Reuters: Iran would be available to hold further talks with the United States over the issue of Iraq, Iranian Deputy Foreign Minister Abbas Araghchi said on Wednesday during a visit to South Africa. By Felix Bate
PRETORIA (Reuters) – Iran would be available to hold further talks with the United States over the issue of Iraq, Iranian Deputy Foreign Minister Abbas Araghchi said on Wednesday during a visit to South Africa.
“If the Americans want to continue negotiations we are available. We told them our position and reminded them of their responsibility as the occupier,” Araghchi said after a speech at the University of Pretoria.
Tehran has previously said it was positively reviewing the possibility of a second round of talks on Iraq after a landmark meeting in May.
Araghchi, responding to a question from Reuters following a lecture on Iran’s nuclear program, said he believed Washington was under new pressure to clarify issues in Iraq.
“Now they are in a desperate position because they are suffering casualties every day, and they cannot just leave Iraq as it is because there is a risk of division of Iraq, a risk of absolute chaos and it will turn into a haven for terrorists,” he said.”
“They should understand that the world needs hear an exit plan,” he continued. “They should withdraw and they should introduce a timetable for withdrawal.”
Iraq said earlier this month that it was pressing the United States and Iran to hold a second round of talks in Baghdad but that no date had been set.
U.S. Ambassador Ryan Crocker and his Iranian counterpart Hassan Kazemi-Qomi met in Baghdad on May 28 to discuss security in Iraq in what was the most high-profile meeting of the two arch enemies in almost three decades.
While both envoys described the talks as positive, neither has said publicly if they would accept an Iraqi invitation to meet again.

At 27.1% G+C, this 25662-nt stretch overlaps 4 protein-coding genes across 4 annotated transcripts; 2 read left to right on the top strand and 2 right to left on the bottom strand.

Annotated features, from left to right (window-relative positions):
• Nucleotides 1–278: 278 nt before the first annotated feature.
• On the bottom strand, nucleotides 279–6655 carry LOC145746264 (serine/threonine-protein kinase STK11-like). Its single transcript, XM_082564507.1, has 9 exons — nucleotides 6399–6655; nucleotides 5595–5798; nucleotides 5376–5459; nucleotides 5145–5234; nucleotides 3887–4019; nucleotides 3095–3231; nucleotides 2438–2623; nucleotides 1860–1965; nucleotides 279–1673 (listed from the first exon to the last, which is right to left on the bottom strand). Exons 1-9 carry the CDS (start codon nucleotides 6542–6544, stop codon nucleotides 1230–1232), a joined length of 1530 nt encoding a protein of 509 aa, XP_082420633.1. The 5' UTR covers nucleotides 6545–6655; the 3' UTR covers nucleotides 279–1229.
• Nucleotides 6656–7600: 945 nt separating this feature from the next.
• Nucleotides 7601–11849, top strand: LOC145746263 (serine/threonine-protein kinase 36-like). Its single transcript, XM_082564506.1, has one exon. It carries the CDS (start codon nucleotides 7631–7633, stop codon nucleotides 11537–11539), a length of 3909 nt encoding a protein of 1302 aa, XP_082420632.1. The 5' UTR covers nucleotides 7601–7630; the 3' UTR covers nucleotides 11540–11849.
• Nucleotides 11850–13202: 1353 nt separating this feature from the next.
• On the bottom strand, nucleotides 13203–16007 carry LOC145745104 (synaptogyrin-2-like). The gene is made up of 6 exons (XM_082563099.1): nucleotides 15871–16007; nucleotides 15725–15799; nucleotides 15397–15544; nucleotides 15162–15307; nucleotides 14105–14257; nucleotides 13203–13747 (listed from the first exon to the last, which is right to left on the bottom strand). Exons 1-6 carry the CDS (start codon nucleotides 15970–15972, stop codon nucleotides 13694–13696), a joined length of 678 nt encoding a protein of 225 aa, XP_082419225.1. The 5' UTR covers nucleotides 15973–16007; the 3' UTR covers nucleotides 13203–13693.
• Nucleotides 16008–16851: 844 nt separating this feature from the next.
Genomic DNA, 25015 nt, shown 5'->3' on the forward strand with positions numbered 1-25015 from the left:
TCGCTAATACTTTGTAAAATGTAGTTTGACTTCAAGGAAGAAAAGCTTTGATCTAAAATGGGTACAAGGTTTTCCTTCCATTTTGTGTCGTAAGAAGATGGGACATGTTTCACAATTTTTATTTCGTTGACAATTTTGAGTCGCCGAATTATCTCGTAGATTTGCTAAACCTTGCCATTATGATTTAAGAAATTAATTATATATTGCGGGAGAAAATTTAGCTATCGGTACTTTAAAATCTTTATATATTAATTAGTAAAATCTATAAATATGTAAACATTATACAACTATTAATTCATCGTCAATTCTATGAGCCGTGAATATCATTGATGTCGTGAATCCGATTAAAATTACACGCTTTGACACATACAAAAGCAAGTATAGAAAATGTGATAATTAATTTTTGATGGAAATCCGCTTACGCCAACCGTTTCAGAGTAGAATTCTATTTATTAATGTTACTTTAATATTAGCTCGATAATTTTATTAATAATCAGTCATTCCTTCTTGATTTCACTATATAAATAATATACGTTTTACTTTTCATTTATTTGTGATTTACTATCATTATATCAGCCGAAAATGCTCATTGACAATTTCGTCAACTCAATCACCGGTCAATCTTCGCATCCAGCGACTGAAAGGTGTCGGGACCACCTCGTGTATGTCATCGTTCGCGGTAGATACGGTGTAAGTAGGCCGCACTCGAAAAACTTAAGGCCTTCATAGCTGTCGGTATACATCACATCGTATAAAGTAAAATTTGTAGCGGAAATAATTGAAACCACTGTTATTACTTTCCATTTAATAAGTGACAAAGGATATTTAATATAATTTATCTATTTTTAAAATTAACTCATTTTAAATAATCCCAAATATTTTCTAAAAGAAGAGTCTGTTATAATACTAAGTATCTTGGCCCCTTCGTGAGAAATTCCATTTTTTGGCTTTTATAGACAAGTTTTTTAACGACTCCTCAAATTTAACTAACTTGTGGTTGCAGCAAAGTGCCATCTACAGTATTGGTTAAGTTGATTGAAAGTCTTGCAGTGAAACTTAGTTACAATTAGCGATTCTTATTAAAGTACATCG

Washington accuses Iran of fomenting violence in Iraq, while Tehran blames the U.S.-led invasion in 2003 for sparking bloodshed that threatens to tear the country apart.
The May 28 discussions covered security in Iraq and both U.S. and Iranian officials say Iraqi issues, not other disputes, would be the focus of any further talks.
The United States and Iran are also at loggerheads over Tehran’s nuclear program. Washington says the atomic plans are aimed at building bombs, a charge Iran denies.
Araghchi said Tehran believed part of the solution was for all parties to work together to strengthen the government of Iraqi Prime Minister Nuri al-Maliki.
“We need to strengthen Prime Minister Maliki, because there is no alternative for him at least at the moment, we need to strengthen the Iraqi police, we need to strengthen Iraqi army, give them much (more) authority and self-confidence, and also think about the question of reconstructing Iraq,” he said.
“Iraq is now suffering from a vicious cycle. There are Americans and foreign forces who claim they are there to fight the terrorists and the terrorists who claim they are fighting occupying forces, each justifying its presence with the other. We have to break the cycle, and for that I think we need an exit strategy from America.”